Robinson v. Social Security Administration, Commissioner Doc. 15 FILED 2015 Jul-01 PM 04:05 U.S. DISTRICT COURT N.D. OF ALABAMA IN THE UNITED STATES DISTRICT COURT FOR THE NORTHERN DISTRICT OF ALABAMA SOUTHERN DIVISION MAGGIE L. ROBINSON, Claimant, v. CAROLYN W. COLVIN Acting Commissioner of, Social Security Administration, Respondent. ) ) ) ) ) ) ) ) ) ) ) CIVIL ACTION NO. 2:14-CV-944-KOB MEMORANDUM OPINION I. Introduction The claimant, Maggie Louise Robinson, filed a Title XVI application for Supplemental Security Income benefits on March 24, 2011.1 (R. 46). The claimant alleges disability beginning on October 9, 2009 because of chronic obstructive pulmonary disorder, cervical degenerative disc disease, and cocaine polysubstance abuse. (R. 14-15). The Social Security Administration denied her application and affirmed the denial on reconsideration. (R. 47). The claimant timely requested a hearing before an ALJ, and the hearing occurred on March 18, 2013. (R. 25, 56). The ALJ denied the claimant SSI benefits on April 15, 2013, finding that the claimant was not disabled because she could perform medium work with some restrictions.2 (R. 19). The 1 Although the claimant’s brief claims the date of filing was March 14, 2011, the record reflects an actual filing date of March 24. 2 Contrary to statements in the claimant’s brief, the ALJ’s decision actually found the claimant unable to perform her past relevant work. 1 claimant requested review by the Appeals Council on May 9, 2013, and the Appeals Council denied the claimant’s request for review on March 19, 2014. (R. 1, 9). Having exhausted her administrative remedies, the claimant now properly appeals the ALJ’s decision, and this court has jurisdiction pursuant to 42 U.S.C. §§ 405(g) and 1383(c)(3). The claimant filed this appeal on May 20, 2014, sixty-two days after the administrative decision. (Doc. 10, at 9). For the reasons stated below, this court AFFIRMS the decision of the Commissioner. II. Issue Presented The claimant presents one issue for review: whether the ALJ failed to develop the record fully and fairly when he did not order additional physical evaluations of the claimant’s assertion of disability because of chronic obstructive pulmonary disorder and cervical degenerative disc disease. III. Standard of Review The standard for reviewing the Commissioner’s decision is limited. This court will overturn the Commissioner’s decision only if she failed to apply the correct legal standard or if her factual conclusions are unsupported by substantial evidence. See 42 U.S.C. § 405(g); Graham v. Apfel, 129 F.3d 1420, 1422 (11th Cir. 1997); Walker v. Bowen, 826 F.2d 996, 999 (11th Cir. 1987). “No... presumption of validity attaches to the [Commissioner’s] legal conclusions, including determination of the proper standards to be applied in evaluating claims.” Id. at 999. The court does not review the Commissioner’s findings of fact de novo, however. It affirms the factual determinations if they are supported by substantial evidence. “Substantial evidence” is “more than a mere scintilla. It means such relevant evidence as a reasonable mind might accept 2 as adequate to support a conclusion.” Richardson v. Perales, 402 U.S. 389, 401 (1971). The court must keep in mind that opinions such as whether a claimant is disabled, the nature and extent of a claimant’s residual functional capacity, and the application of vocational factors “are not medical opinions, ...but are, instead, opinions on issues reserved to the Commissioner because they are administrative findings that are dispositive of a case; i.e., that would direct the determination or decision of disability.” 20 C.F.R. §§ 404.1527(d), 416,927(d). Whether a claimant meets the listing and is qualified for Social Security disability benefits is a question reserved for the ALJ, and the court “may not decide facts anew, reweigh the evidence, or substitute [its] judgment for that of the Commissioner.” Dyer v. Barnhart, 395 F.3d 1206, 1210 (11th Cir. 2005). Thus, even if the court were to disagree with the ALJ about the significance of certain facts, the court has no power to reverse that finding as long as substantial evidence in the record supports it. The court must “scrutinize the record in its entirety to determine the reasonableness of the [Commissioner]'s factual findings.” Walker, 826 F.2d at 999. A reviewing court must not look only to those parts of the record that support the decision of the ALJ, but must also view the record in its entirety and take account of evidence that detracts from the evidence relied on by the ALJ. Hillsman v. Bowen, 804 F.2d 1179, 1180 (11th Cir. 1986). IV. Legal Standard A person is entitled to disability benefits when the person cannot “engage in any substantial gainful activity by reason of any medically determinable physical or mental impairment which can be expected to result in death or which has lasted or can be expected to last for a continuous period of not less than 12 months.” 42 U.S.C. § 423(d)(1)(A). 3 To make this determination, the Commissioner employs a five-step, sequential evaluation process: (1) Is the person presently unemployed? (2) Is the person’s impairment severe? (3) Does the person’s impairment meet or equal one of the specific impairments set forth in 20 C.F.R. Pt 404, Subpt. P, App.1? (4) Is the person unable to perform his or her former occupation? (5) Is the person unable to perform any other work within the economy? An affirmative answer to any of the above questions leads either to the next question, or, on steps three and five, to a finding of disability. A negative answer to any question, other than step three, leads to a determination of “not disabled.” McDaniel v. Bowen, 800 F.2d 1026, 1030 (11th Cir. 1986); see also 20 C.F.R. §§ 404.1520, 416.920. Because an ALJ hearing is not an adversarial proceeding, the ALJ has a duty to develop a full and fair record. Ellison v. Barnhart, 355 F.3d 1272, 1276 (11th Cir. 2003); Graham, 129 F.3d at 1422. The ALJ does not err in denying a request for a consultative examination if substantial evidence supports the ALJ’s decision. Holladay v. Bowen, 848 F.2d 1206, 1209–10 (11th Cir. 1988); see also Reeves v. Heckler, 734 F.2d 519, 522 n.1 (11th Cir. 1984). The ALJ’s duty to develop a full and fair record does not shift the burden of proof to the Commissioner or relieve the claimant of her obligation to prove her alleged disability. Ellison, 355 F.3d at 1276; 20 C.F.R. § 416.912©. Imposing an obligation on the ALJ to develop a full and fair record ensures that the ALJ has fulfilled his duty to scrupulously and conscientiously probe into, inquire of, and explore all the relevant facts. Welch v. Bowen, 854 F.2d 436, 440 (11th Cir. 1988). To develop a full and fair 4 record, the ALJ is required at a minimum to develop the medical history for the 12 months before the application date for SSI benefits. Ellison, 355 F.3d. at 1276 (11th Cir. 2003). A full and fair record both ensures that the ALJ has fulfilled the duty to explore the relevant facts and enables the reviewing court to “determine whether the ultimate decision on the merits is rational and supported by substantial evidence.” Id. A claimant’s failure to cooperate in providing evidence can preclude recovery because “[a]n individual shall not be considered to be under a disability unless she furnishes such medical and other evidence of the existence thereof as the [Commissioner] may require.” 42 U.S.C. § 423(d)(5)(A) (2004). Failure to develop the record is only reversible error when the failure adversely affects the claimant’s possibility of recovery. “[T]here must be a showing of prejudice before we will find that...the case must be remanded...for further development of the record.” Kelley v. Heckler, 761 F.2d 1538, 1540 (11th Cir.1985). V. Facts The claimant was fifty-seven years old in 2011 when she filed her application for SSI benefits. Her application sought benefits based on alleged disability beginning on October 1, 2009. The claimant was fifty-nine years old at the time of the administrative decision. (R. 18, 20). She has an eleventh grade education. (R. 33). The claimant has prior relevant work experience as a full-time kitchen helper, which is unskilled labor at the medium level of exertion. (R. 18). According to the claimant, she first became unable to work October 1, 2009 because of arthritis and vision problems. (R. 140). On July 16, 2010, the claimant underwent a physical exam by Dr. Daniel Kyle, who found that the claimant had normal respiration rhythm and depth, no wheezing, and no decrease 5 in breath sounds. Dr. Kyle also noted that the claimant’s cervical spine rotation was not diminished and that her cervical spine had full range of motion, although he did find some spinal pain brought on by bilateral bending and pain in one neck muscle a month after the claimant’s husband struck her. (R. 243). The claimant underwent a psychiatric evaluation on May 5, 2011 by Dr. Kirsten J. Bailey, who evaluated the claimant at the request of the Social Security Administration. (R. 201). Dr. Bailey found that the claimant had no medically determinable psychiatric impairment and no behavioral changes associated with any cocaine abuse. (R. 201, R. 209). The Disability Determination Service authorized a physical exam for the claimant on May 23, 2011. On June 11, 2011, Dr. Michael Lyerly, examined the claimant and diagnosed her with shoulder and neck pain, likely because of degenerative disc disease, and shortness of breath, possibly because of COPD or bronchitis. Dr. Lyerly found that the claimant’s shortness of breath limits her ability to exert herself, although he also noted that the claimant had no difficulty getting on the exam table, a lack of spinal tenderness to the touch, normal muscle tone, 5/5 muscular strength, and pain only when checking her deltoid strength against resistance, as opposed to passive shoulder motion. Dr. Lyerly also noted that the claimant cared for all her own personal needs and performs light housework such as washing dishes and sweeping. Additionally, the claimant wrote in her function report to the SSA that she goes shopping monthly for small items like dish soap so that she can do household chores. (R 146, 215-219). On July 1, 2011, DDS specialist Sherri Zitrick authorized a spirometry test to evaluate the claimant’s pulmonary function. However, the claimant missed a medical exam scheduled by the DDS to evaluate her asserted COPD on August 9, 2011. She also failed to show up for the 6 rescheduled exam on August 25, 2011. (R. 222, 279).3 On August 9, 2011, the claimant missed her first appointment at UAB Highlands Pulmonary Lab to examine her for effects of COPD. The claimant arrived eighty minutes after her appointment’s scheduled time, and the lab’s section coordinator rescheduled the appointment.4 (R. 222). DDS specialist Zitrick then informed the claimant that she would not be able to reschedule the appointment another time if the claimant missed the next appointment. (R. 172). The claimant then, on August 25, 2011, missed the rescheduled pulmonary exam. The claimant’s granddaughter left a voicemail on the pulmonary lab’s office phone on the date of the appointment saying that the claimant would not be at the appointment. The record contains no indication that the claimant’s granddaughter gave any reason why the claimant would miss the appointment. On August 26, 2011, the day after the claimant failed to show up, Dr. Richard Whitney indicated the file did not have enough information to rate the claimant without an exam although earlier x-ray results indicate degenerative changes in the claimant’s cervical spine on May 19, 2008.(R. 279-280). The claimant went to Cooper Green Mercy Hospital on November 18, 2011 for treatment of injuries she received when she fell getting out of the shower. Dr. Raymond Broughton treated the claimant, and he noted that she walked without assistance even though she claimed her pain 3 The claimant asserts in her brief that she did not actually miss the August 9, 2011 appointment but instead only arrived late. This claim stretches the term “late” much too far. By any reasonable standard, arriving well over an hour late equates to missing a scheduled doctor’s appointment. 4 While the name of the section coordinator is illegible, the latter half of the title is legible. 7 was worsening. (R. 315). On January 31, 2012, the claimant sought treatment at Cooper Green Mercy Hospital because of back spasms after she lifted a heavy bucket.5 Dr. Willard Mosier noted that she had a quick, normal gait and a slightly limited ability to twist because of her pain from the back spasms. (R. 311). The claimant sought treatment at Cooper Green Mercy Hospital on March 7, 2012 for rib pain that began when she reached over a pew to pick up something. Dr. Mosier assessed that the claimant appeared in moderate distress and ordered prescriptions of Naprosyn, Tramadol, and Prednisone to treat inflammation in her chest. (R. 308-310). On April 2, 2012, the claimant underwent spinal imaging on the orders of Dr. James Floyd at Cooper Green Mercy Hospital after injuring her back and knee in a fall. Dr. Floyd noted that three views of the cervical spine showed marked anterior spondylosis at all levels and that his impression was that the claimant suffered from prominent cervical spondylosis. (R. 319-321). On July 30, 2012, the claimant went to Cooper Green Mercy Hospital where she underwent treatment for chronic neck pain. Devona Clark Mahone, a patient care technician, assessed the claimant in an orthopedic exam, and the claimant reported her pain to be at nine on a one-to-ten scale. The claimant received prescriptions for Naproxen, Tramadol, Prednisone, and Cyclobenzaprine. The claimant had full range of motion in her neck at this exam. (R.302-306). The claimant spent the night of February 15, 2013 under observation at UAB Medical West Hospital because she passed out after a night of drinking. Dr. Mohannad Azzam examined 5 This statement contradicts the claimant’s testimony to the ALJ that she was limited to picking up a piece of paper in her yard. 8 the claimant and noted that this syncopal episode was likely because of alcohol intoxication and cocaine abuse. Dr. Azzam ordered a chest x-ray that showed no acute abnormalities. Dr. Azzam noted that the claimant’s lungs were hyperinflated and ordered albuterol treatment, and he both counseled the claimant on her abuse of cocaine and placed her on withdrawal watch because of her alcohol abuse. (R. 284-287). VI. The ALJ Hearing On March 18, 2013, ALJ Joseph Heimann held a hearing on the claimant’s appeal from the initial determination that she did not qualify for SSI benefits. The claimant appeared in person with her attorney, William Hanlin. The ALJ asked the claimant about her two missed appointments for pulmonary function testing ordered by the Disability Determination Service. The claimant agreed with Mr. Hanlin’s statement that her missed appointments were both because she needed to change buses three times to get to the appointment location and arrived too late for her appointment on each date.6 The ALJ said he would consider the fact that public transportation can cause problems getting to scheduled appointments in making his decision. Mr. Hanlin told the ALJ that he intended to amend the claimant’s alleged onset date to the date of filing, and the claimant agreed that she had no basis for requesting that the ALJ reopen her earlier Title XVI claim. (R. 27-30, 44). The claimant testified to taking Tramadol and Flexeril twice daily to treat serious burning pain. The claimant testified that she lived alone in a house and that her son and daughter-in-law came to check on her well-being daily because she had sporadic fainting spells. These fainting 6 This claim is directly in contrast with the record, which indicates that claimant’s granddaughter called the office of the testing lab on August 25, 2011 and left a message stating that claimant would not be able to make her scheduled appointment. (R. 279). 9 spells occurred occasionally, and she had one such incident in the previous year, resulting in a February 2012 trip to the hospital. (R. 31-32). The ALJ then asked the claimant about her education, and she testified that she finished only the eleventh grade because she became pregnant. The claimant stated she never tried to get her GED because her husband took care of her until they separated. She last worked in 2009 at Larry’s Fish Pot, where she received her pay in cash. (R. 33). The ALJ noted that the claimant had made over $10,000 working at Mr. Hot Dog, and the claimant testified that she had worked there full-time cooking, washing dishes, mopping, unloading trucks, and stocking with the assistance of a dolly. The ALJ asked why the claimant had quit working at Mr. Hot Dog, and the claimant could not remember why she had stopped working there after initially stating that the owner had sold the business. (R. 34-35). The ALJ then asked the claimant about her medication use. She testified to using prescribed Naproxen and Tramadol to reduce inflammation in her knee and chest. The claimant then asserted that she could not afford the prescription she received to assist her breathing and instead used a “little nasal thing” to help relieve her breathing trouble. The ALJ then asked about claimant’s cigarette smoking, and the claimant answered that she had cut back to two to five cigarettes each day. (R. 37-38). The claimant testified that her physical abilities were limited to picking up a single piece of paper out of her yard and that she was only able to stand in one spot for ten minutes at a time before needing somewhere to sit. She testified that she could not perform her prior work because of her shortness of breath and inability to reach overhead. (R. 39-40). The ALJ questioned the vocational expert, Ms. Norma Darnell Strickland, who testified 10 that the claimant’s past relevant work was medium, unskilled work. Ms. Strickland testified that a person limited to medium work, who had limited education, as well as restrictions on climbing, reaching overhead, and exposure to airborne particulates, could not perform the claimant’s past work, primarily because of the complete restriction on reaching overhead. Ms. Strickland then testified that a person with such restrictions could perform other work present in significant numbers in the national economy, including working as a self-service laundry attendant (with 26,000 jobs available nationally); a merchandise deliverer (with 22,000 jobs nationally); and a counter clerk (with 96,000 jobs nationally). (R. 42-43). The ALJ re-examined the claimant and asked how she had been able to get by for the previous several years without working. The claimant said that she received Section 8 housing benefits, utility assistance, and help from her boyfriend with other expenses. The ALJ then asked the claimant whether she was still using cocaine. The claimant responded that she was still using cocaine, had used cocaine two days before the hearing, and would attempt to use therapy to stop using cocaine at some point in April. (R. 43-44). VII. The ALJ Decision First, the ALJ found that the claimant had not engaged in substantial gainful activity since the date of her application for disability benefits. Next, the ALJ found that the claimant’s cervical degenerative disc disease with spondylosis and her chronic obstructive pulmonary disorder were severe impairments because they “significantly limit [the claimant’s] physical or mental ability to do basic work activities.” (R. 14). The ALJ also found the claimant’s cocaine polysubstance abuse to be a non-severe impairment because it did not “cause more than a minimal function limitation that is expected to 11 last more than twelve months.” The ALJ noted that the claimant did not assert that her substance abuse had resulted in any limitations and that evidence in the record supported only one substance abuse related incident that occurred after the claimant passed out from drinking. (R. 14). The ALJ then found that the claimant did not have an impairment or a combination of impairments that meets or medically equals the severity of one of the listed impairments in 20 CFR Part 404, Subpart P, Appendix 1. (R. 15). The ALJ found that the claimant has the residual functional capacity to perform medium work with the restrictions that she can never climb ropes, ladders, or scaffolds and can never reach overhead bilaterally. The ALJ also found that the claimant must avoid working in poorly ventilated areas and must avoid exposure to moderate levels of pulmonary irritants. (R. 15). To make this determination, the ALJ relied on the objective medical evidence in the record, which included physicians’ assessments of the claimant, and on the expert opinion evidence of the occupational specialist. The ALJ determined that the claimant’s credibility on both her level of pain and her self-reported limitations on standing and walking was questionable because of the medical evidence from her physical examination. Dr. Michael Lyerly found the claimant to have no difficulty walking or sitting and no spine or shoulder tenderness to the touch; she had normal muscle tone and pain only when raising her arms against resistance to check deltoid strength. The ALJ noted that the claimant sought treatment after falling while showering and injuring herself lifting a heavy bucket—activities that are incompatible with her asserted disability. (R. 15-16). The ALJ further considered the claimant’s work history prior to her alleged onset of 12 disability, noted her sporadic employment up to that point, and stated that her meager work history, coupled with her continued use of cocaine, suggests that the claimant’s unemployment is likely related to a lack of motivation to work. (R. 17-18). The ALJ found that the claimant could not perform her past relevant work, but concluded that the claimant was not disabled because she had the ability to perform the work of other jobs present in significant numbers in the national economy, including jobs as a counter clerk, a merchandise deliverer, and a self-service laundry attendant. The ALJ noted that while the Medical-Vocational Guidelines would normally direct a finding of “not disabled” for an applicant of the claimant’s vocational profile, the claimant in this case had additional limitations to her ability to perform all or substantially all of the requirements of medium work. In light of these additional limitations, the ALJ relied heavily on the testimony of the occupational expert to determine that the claimant could perform other work. The ALJ verified the occupational expert’s testimony by referring to the Dictionary of Occupational Titles. Based largely on the occupational expert’s verified testimony that the claimant could perform other work, the ALJ found that the claimant is not disabled. (R. 15-19). VI. Discussion The claimant asserts that the ALJ erred because he failed to fully and fairly develop the record when he did not obtain testing to evaluate the claimant’s COPD and cervical degenerative disc disease. This claim rests on the notion that a consultative examination by a physician is a requirement to adequately assess a claimant’s disability status. This court disagrees. Although the ALJ has a duty to develop the record, the claimant’s assertion that the ALJ erred in this case because he did not order yet another examination—after the claimant failed to 13 show up for multiple prior medical exams—falls flat. The claimant has an obligation to cooperate with attempts to develop the record because the claimant bears the duty to provide evidence in support of her disability claim. “[T]he claimant bears the burden of proving that [she] is disabled, and, consequently, [she] is responsible for producing evidence in support of [her] claim.” Ellison, 355 F.3d at 1276; see also 20 C.F.R. § 416.912(c) (stating, “You must provide evidence...showing how your impairment(s) affects your functioning during the time you say that you are disabled.”). Failure to cooperate in providing evidence can preclude recovery because “[a]n individual shall not be considered to be under a disability unless [she] furnishes such medical and other evidence of the existence thereof as the [Commissioner] may require.” 42 U.S.C. § 423(d)(5)(A) (2004). Further, failure to develop the record is only reversible error when the failure adversely affects the claimant’s possibility of recovery. “[T]here must be a showing of prejudice before we will find that...the case must be remanded...for further development of the record. Kelley, 761 F.2d at 1540. Here, the claimant has not shown that the lack of an additional exam has prejudiced her case. The claimant’s failure to simply show up to either scheduled exam itself created the issue of an alleged incomplete record. The ALJ will order an exam rescheduled when a claimant has good reason for missing it: If you are applying for benefits and do not have a good reason for take part in a consultative examination or test which we arrange for you to get information we need to determine your disability or blindness, we may find that you are not disabled or blind....If you have a good reason, we will schedule another examination. We will consider your physical, mental, educational, and linguistic limitations...when determining if you have a good reason for failing to attend a consultative examination. 14 20 C.F.R. § 404.1518. In this case, the claimant gave no good reason for missing her exams. She makes no claim of illness preventing her from showing up on time, the examiner confirmed the appointment with her shortly before the appointment date, and the claimant has presented no evidence of a family member’s severe illness or death. Needing to make multiple bus transfers is not good cause for missing an appointment. Even so, the claimant still had another chance to have a pulmonary exam, and she missed that appointment as well. The claimant asks this court to reverse the ALJ’s decision for failure to develop the record where her own failure to cooperate is the sole reason that the record may be incomplete. The court will not do so. Further, if the record contains sufficient information for the ALJ to render a decision based on substantial evidence, additional testimony is unnecessary. Wilson v. Apfel, 179 F.3d 1276, 1278 (11th Cir. 1999). In this case, the ALJ had the claimant’s medical records available to him, and those medical records support reasonable credibility doubts about the claimant’s testimony about her physical ailments. First, the ALJ correctly noted that the claimant contradicted the record on her reasons for missing a medical exam that the Commissioner scheduled to evaluate her pulmonary function. The ALJ also found that the claimant has conducted activities that are inconsistent with her claim of disability. The ALJ noted that she injured herself while lifting a heavy bucket, which is inconsistent with her testimony to the ALJ that she could only pick up a piece of paper out of her yard. The ALJ considered these multiple factors in finding that the claimant was less than fully forthcoming. Further, the ALJ noted that the claimant’s pain was inconsistent with the physical degeneration she had experienced, in part because Dr. Lyerly found the claimant to have pain only in one situation, when pushing against resistance with raised arms. Even the claimant’s own 15 testimony to the ALJ about her daily activities undercuts her claim of disability. Her admissions that she performs light chores and cooks for herself significantly undermine her claim that she cannot perform her prior work of cooking and cleaning, especially in light of the lighter duties of the jobs that the vocational expert informed the ALJ that she could perform. The claimant’s brief asserts that it “appears unlikely” that the claimant could adequately perform the full range of duties required for medium work. This court does not substitute its judgment for that of the ALJ. See Bloodsworth v. Heckler, 703 F.2d 1233, 1239 (11th Cir. 1983). If substantial evidence supports the ALJ’s decision, this court will not overturn that decision. Id. Here, the ALJ considered the claimant’s own testimony and credibility, the results of the physical exam she underwent, and the occupational testimony of the vocational expert. In fact, the ALJ did determine that the claimant could not perform the full range of medium work. The claimant simply does not provide any evidence to contradict the ALJ’s determination that the claimant cannot perform her past work, but can perform the work of some jobs present in significant numbers in the national economy. The ALJ based his decision on the testimony in the record that the claimant could perform at least the jobs of laundry attendant, merchandise deliverer, and counter clerk, all of which are present in significant numbers in the national economy, and this court finds that his decision rests on substantial evidence.7 The ALJ’s duty to consider evidence that detracts from the support for his decision does 7 The court does wonder why the ALJ referenced the claimant’s irrelevant activities of reading and watching television when considering the claimant’s credibility on her restrictions. The claimant’s sedentary activities inform no one on her ability to do medium work, and considering them is counterproductive in determining the claimant’s exertional abilities. Even so, the claimant’s admissions that she performed chores, cooked, and went out to shop certainly discounts her testimony that she was only able to pick up a piece of paper. 16 not mean that he must give credence to total speculation based without evidence in the record. The ALJ’s role is not to give the claimant the benefit of possible but unasserted causes for her failure to show up. “It is the ALJ's job to weigh the evidence of record, not to engage in speculation.” Davis v. Astrue, 478 F.Supp.2d 1342, 1349 (N.D.Ala. 2007). Here, the record contains sufficient information for the ALJ to make a decision based on substantial evidence; the ALJ ordered an exam that would provide additional information; the claimant had the opportunity to provide the requested additional information; and the claimant repeatedly failed to do so. This court will not reverse the decision of an ALJ for failure to develop the record under these circumstances. VII. CONCLUSION Refusal to order an additional medical exam when the claimant has missed two prior exams does not mean the ALJ failed to develop the record fully and fairly where sufficient medical evidence, in the form of multiple medical exams, exists in the record to render a decision based on substantial evidence. The court concludes that the Commissioner’s decision should be AFFIRMED. A separate order will be entered. DONE and ORDERED this 1st day of July, 2015. ____________________________________ KARON OWEN BOWDRE UNITED STATES DISTRICT JUDGE 17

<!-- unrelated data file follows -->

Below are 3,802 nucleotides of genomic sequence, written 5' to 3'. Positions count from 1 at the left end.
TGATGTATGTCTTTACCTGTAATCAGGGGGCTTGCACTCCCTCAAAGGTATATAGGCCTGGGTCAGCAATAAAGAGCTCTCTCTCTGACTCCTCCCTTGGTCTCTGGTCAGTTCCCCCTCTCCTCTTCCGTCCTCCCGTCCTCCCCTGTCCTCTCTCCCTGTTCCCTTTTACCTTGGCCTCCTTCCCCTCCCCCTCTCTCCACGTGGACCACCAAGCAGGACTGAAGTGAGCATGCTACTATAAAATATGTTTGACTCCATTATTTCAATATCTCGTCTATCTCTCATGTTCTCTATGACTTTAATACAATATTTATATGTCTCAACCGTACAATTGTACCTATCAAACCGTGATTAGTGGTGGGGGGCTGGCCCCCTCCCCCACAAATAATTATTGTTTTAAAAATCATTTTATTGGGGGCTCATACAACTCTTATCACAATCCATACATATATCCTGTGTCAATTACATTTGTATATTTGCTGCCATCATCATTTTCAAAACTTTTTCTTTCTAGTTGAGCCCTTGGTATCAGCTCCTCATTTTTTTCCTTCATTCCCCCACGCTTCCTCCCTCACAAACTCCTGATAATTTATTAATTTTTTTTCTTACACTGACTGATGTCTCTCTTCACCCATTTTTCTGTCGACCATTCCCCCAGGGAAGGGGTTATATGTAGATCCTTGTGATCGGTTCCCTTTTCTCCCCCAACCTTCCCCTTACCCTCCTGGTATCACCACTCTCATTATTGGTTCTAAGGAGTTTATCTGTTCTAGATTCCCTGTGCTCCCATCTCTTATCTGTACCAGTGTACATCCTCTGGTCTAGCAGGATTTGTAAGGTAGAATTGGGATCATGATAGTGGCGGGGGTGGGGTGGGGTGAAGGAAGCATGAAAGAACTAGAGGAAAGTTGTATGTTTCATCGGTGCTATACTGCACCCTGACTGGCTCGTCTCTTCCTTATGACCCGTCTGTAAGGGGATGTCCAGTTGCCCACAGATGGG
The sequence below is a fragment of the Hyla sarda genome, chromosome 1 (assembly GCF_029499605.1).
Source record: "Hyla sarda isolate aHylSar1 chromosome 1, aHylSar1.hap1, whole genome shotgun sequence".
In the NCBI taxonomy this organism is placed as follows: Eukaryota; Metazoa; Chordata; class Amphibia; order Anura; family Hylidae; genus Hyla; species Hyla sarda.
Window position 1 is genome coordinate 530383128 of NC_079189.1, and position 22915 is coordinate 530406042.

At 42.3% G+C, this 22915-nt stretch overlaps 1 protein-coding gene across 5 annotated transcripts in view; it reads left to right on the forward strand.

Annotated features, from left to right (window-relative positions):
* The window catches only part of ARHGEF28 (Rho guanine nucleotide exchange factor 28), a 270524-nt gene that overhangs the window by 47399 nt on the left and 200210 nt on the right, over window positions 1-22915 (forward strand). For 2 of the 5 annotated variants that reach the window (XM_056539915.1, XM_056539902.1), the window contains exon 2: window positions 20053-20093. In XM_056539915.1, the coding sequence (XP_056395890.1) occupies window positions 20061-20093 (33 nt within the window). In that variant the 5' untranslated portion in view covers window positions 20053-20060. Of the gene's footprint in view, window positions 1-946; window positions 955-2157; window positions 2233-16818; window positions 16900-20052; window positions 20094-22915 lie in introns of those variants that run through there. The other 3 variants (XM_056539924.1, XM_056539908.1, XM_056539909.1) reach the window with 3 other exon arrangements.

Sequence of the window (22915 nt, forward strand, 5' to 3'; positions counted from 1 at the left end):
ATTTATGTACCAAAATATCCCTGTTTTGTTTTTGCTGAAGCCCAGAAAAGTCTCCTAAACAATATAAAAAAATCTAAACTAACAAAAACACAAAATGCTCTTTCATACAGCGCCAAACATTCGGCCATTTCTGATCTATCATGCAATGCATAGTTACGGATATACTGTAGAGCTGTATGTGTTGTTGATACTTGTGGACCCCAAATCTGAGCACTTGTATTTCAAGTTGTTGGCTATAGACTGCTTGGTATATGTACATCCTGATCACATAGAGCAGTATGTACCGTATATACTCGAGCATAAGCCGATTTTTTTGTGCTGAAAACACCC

Some case metadata and case summaries were written with the help of AI, which can produce inaccuracies. You should read the full case before relying on it for legal research purposes.

This site is protected by reCAPTCHA and the Google Privacy Policy and Terms of Service apply.